Solve PH brain drain problem to boost growth – UK think tank

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Solve PH brain drain problem to boost growth – UK think tank


Even if remittances buoy the economy, most of the productivity gains accrue to developed countries where Filipinos work

MANILA, Philippines – Despite optimism about the country’s economic potential, with an estimated Gross Domestic Product (GDP) growth of 6.2% this year, the Philippines still has to confront the brain drain issue that deprives the labor pool much of its greatest talent, the Institute of Chartered Accountants in England and Wales (ICAEW) said in its latest Economic Insight report.

Even if remittances buoy the Philippine economy, most of the productivity gains are enjoyed by developed economies where Filipino migrants work, ICAEW noted.

“This has been a problem for a while now, with the country having lost an estimated 10% of its population to work abroad, including many highly-qualified professionals,” ICAEW said.

But while the country cannot compete with the higher wages offered in the Singapore or US, the Philippines could follow in the footsteps of other Asian countries which have successfully reversed similar brain drain challenges and seen immigrants returning in large numbers, ICAEW said.

For China and India, immigrants are willing to return to their home countries despite wage cuts, so long as they are confident that their sector of expertise exists, according to ICAEW Southeast Asia Regional Director Mark Billington.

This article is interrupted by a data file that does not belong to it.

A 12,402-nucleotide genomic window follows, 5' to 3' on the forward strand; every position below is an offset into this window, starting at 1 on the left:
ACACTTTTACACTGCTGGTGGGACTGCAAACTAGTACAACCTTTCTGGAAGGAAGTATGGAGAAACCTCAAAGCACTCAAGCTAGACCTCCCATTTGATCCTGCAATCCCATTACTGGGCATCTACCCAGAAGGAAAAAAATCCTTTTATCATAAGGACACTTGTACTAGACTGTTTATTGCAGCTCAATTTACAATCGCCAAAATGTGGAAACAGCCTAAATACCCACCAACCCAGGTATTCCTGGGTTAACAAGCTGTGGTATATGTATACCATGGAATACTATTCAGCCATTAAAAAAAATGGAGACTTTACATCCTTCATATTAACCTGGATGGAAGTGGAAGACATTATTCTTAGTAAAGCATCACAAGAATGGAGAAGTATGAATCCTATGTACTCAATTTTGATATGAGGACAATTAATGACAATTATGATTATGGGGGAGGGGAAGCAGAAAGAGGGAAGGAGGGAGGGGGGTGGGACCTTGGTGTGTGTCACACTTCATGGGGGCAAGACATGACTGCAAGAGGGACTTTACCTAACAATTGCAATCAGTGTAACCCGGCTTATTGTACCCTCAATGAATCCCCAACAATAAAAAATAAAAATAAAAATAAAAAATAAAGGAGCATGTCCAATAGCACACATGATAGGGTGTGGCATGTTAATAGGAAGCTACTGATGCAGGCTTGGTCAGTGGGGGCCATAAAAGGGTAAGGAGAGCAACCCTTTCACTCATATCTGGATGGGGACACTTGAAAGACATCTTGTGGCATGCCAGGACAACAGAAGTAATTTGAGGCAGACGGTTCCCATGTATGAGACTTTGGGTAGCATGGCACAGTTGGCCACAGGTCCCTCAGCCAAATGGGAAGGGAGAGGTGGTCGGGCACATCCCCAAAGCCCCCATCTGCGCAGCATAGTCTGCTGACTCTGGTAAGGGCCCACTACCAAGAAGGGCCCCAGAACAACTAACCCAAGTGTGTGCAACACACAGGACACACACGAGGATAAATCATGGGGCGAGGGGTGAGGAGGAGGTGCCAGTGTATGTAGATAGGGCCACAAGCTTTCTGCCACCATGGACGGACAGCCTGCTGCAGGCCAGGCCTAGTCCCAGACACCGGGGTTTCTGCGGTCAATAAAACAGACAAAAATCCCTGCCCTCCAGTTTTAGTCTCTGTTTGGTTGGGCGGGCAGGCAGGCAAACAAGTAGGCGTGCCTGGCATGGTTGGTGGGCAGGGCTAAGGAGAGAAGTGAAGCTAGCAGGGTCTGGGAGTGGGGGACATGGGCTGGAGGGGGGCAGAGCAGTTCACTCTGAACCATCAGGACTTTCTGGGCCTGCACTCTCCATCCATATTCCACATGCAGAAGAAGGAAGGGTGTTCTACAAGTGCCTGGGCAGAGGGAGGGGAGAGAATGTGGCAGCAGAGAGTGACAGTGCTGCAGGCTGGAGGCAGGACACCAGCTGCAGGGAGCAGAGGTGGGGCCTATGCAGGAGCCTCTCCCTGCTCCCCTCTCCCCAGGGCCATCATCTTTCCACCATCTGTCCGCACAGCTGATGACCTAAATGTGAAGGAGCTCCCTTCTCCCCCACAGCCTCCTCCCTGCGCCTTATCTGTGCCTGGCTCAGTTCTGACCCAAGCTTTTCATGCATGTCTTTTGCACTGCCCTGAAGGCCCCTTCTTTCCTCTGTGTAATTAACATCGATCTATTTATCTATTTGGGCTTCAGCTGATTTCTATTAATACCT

Billington suggested that the Philippine government should make sure that the country’s high-tech industrial centers are integrated into relevant international networks.

“This means that people can return to their home nation without fearing that their career progression will suffer,” he said.

The Association of Southeast Asian Nations (ASEAN) governments have already implemented a variety of strategies to raise their national output to cope with global challenges, said Charles Davis, ICAEW economic adviser and Center for Economics and Business Research (Cebr) director. Cebr produced the report and is ICAEW’s partner and economic forecaster.

“These mainly lie in raising labor productivity, or increasing the size of the labor force,” Davis said.

Investing in talent

ICAEW also noted that good infrastructure is also vital in attracting immigrants to return to their home countries.

“Good infrastructure allows clusters of new industries to develop, which is crucial to maximize the potential of sectors of the workforce that are already highly-educated and qualified, and encourages entrepreneurship,” the report said.

Other incentives, such as providing grants to the right new businesses, will also help, ICAEW added.

ICAEW also noted that strong public finances have also enabled the Philippines to place a new focus on infrastructure investments in 2015, citing the Philippines’ Public-Private Partnership (PPP) Center’s approval of projects worth $24.5 billion, the report added.

In other parts of ASEAN, ICAEW noted that the recent collapse in global oil prices resulted in cancellations of mining projects in commodity-rich and oil-exporting nations like Indonesia and Malaysia. But this allowed ASEAN governments to channel fuel subsidies to other areas of investment, like improving education and infrastructure, and now is an opportune time to pursue them.

With the exception of Singapore, workforces in ASEAN are predominantly unskilled and greater emphasis on higher education is required as a tier of more highly-skilled jobs is created.

Long-term planning and investment now is crucial to ASEAN’s ability to improve future performance and prepare itself for deceleration and a shift to domestic consumption-led growth in the coming years.

“The region’s response now must involve developing the skills that can replace commodities as sources of export earnings,” ICAEW said.

The Economic Insight report provides its 144,000 members with a current snapshot of the region’s economic performance. It undertakes a quarterly review of Southeast Asian economies, with a focus on Indonesia, Malaysia, the Philippines, Singapore, Thailand, and Vietnam.

Here is a video summary of the report.


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